Denver Bar Association
September 2012
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Denver Lawyers’ Arts and Literature Contest: Poetry Writing Winner Manuel Ramos


M


anuel Ramos is the director of advocacy for Colorado Legal Services and the author of seven published novels, five of which feature Denver lawyer Luis Móntez. His fiction has garnered the Colorado Book Award, the Chicano/Latino Literary Award, the Top Hand Award from the Colorado Authors League, and an Honorable Mention from the Latino International Book Awards. He has written since he was a young man. “I wanted to write stories that allowed readers to escape but also that reflected my reality and consciousness, that is, the Mexican-American community and culture— something almost impossible to find when I was a boy, more than 50 years ago,” Ramos said. “The thing that I enjoy most about being a writer is the final read I give a piece when I realize that it is as complete as I can get it. Although I have never equaled the image I have of a story with the actual product, I have come close and there isn't a better feeling than that.”

Read a Q&A with Poetry Writing Winner Manuel Ramos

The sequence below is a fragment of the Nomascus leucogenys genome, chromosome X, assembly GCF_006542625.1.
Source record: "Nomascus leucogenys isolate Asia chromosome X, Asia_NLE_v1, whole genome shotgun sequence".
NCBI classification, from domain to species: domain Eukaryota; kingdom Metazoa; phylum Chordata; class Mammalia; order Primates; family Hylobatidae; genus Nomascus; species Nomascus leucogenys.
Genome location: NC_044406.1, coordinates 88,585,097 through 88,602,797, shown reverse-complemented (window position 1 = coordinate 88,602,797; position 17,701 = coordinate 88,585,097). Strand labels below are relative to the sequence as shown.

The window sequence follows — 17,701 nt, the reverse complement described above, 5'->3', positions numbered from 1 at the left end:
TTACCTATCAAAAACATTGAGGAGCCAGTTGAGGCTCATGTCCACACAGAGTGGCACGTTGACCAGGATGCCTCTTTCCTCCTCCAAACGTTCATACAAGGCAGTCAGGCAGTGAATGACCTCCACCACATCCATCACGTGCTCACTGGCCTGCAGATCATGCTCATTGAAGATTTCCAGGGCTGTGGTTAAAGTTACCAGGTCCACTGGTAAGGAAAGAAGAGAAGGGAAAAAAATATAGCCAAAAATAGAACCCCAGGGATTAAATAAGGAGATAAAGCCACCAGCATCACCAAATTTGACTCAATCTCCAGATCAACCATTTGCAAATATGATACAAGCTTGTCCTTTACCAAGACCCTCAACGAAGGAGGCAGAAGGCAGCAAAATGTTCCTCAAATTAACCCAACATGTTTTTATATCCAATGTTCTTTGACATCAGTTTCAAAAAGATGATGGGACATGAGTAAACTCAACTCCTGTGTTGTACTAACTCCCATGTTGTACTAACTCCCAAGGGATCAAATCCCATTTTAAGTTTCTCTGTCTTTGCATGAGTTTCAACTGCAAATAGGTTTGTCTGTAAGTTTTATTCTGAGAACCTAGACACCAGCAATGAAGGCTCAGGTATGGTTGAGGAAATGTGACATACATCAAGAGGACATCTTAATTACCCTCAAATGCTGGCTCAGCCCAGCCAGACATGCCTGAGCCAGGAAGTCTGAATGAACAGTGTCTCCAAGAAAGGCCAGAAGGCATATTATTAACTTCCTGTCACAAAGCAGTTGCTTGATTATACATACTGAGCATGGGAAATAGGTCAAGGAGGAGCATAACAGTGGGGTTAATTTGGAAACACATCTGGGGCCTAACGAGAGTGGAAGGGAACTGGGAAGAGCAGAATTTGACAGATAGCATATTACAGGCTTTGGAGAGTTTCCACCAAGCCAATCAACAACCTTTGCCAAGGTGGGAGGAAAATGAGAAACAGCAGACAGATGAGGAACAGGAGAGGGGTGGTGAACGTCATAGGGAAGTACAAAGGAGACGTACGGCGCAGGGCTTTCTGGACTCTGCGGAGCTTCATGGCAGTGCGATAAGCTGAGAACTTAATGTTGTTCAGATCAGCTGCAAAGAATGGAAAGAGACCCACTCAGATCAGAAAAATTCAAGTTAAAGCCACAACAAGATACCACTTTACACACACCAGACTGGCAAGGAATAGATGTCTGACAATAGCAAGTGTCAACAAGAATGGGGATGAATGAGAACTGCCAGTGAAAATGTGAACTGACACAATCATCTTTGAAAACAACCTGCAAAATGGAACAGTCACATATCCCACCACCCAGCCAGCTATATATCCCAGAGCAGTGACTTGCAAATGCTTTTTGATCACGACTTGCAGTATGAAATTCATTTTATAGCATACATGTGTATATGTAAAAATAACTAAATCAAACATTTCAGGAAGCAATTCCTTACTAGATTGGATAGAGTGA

Fool Moon Madness
by Manuel Ramos

silver sheen slipped
around twilight
bathing us
in summer’s ache

joan baez sang
it’s all over now
baby blue
she knew the story
behind that song
but she
was not talking
not revealing
any secrets
except for what
I could decipher
from her
emphasized words
orphan
coincidence
blankets

we drank red wine
slapped at mosquitoes
convinced ourselves
age and experience
make up
for enthusiasm
and ambition

the time of year
required an
emotional response
but we staggered
in our search for meaning

we drank red wine
slapped at glowing insects
filtered our thoughts

an accusatory wind
washed through the
urban valley
breaking an
uneasy truce
redefining the moment
our malaise took root
orange-tinged electric paranoia
conquered gray inertia

we lapsed into
the collective dream
of the folding sky

death machines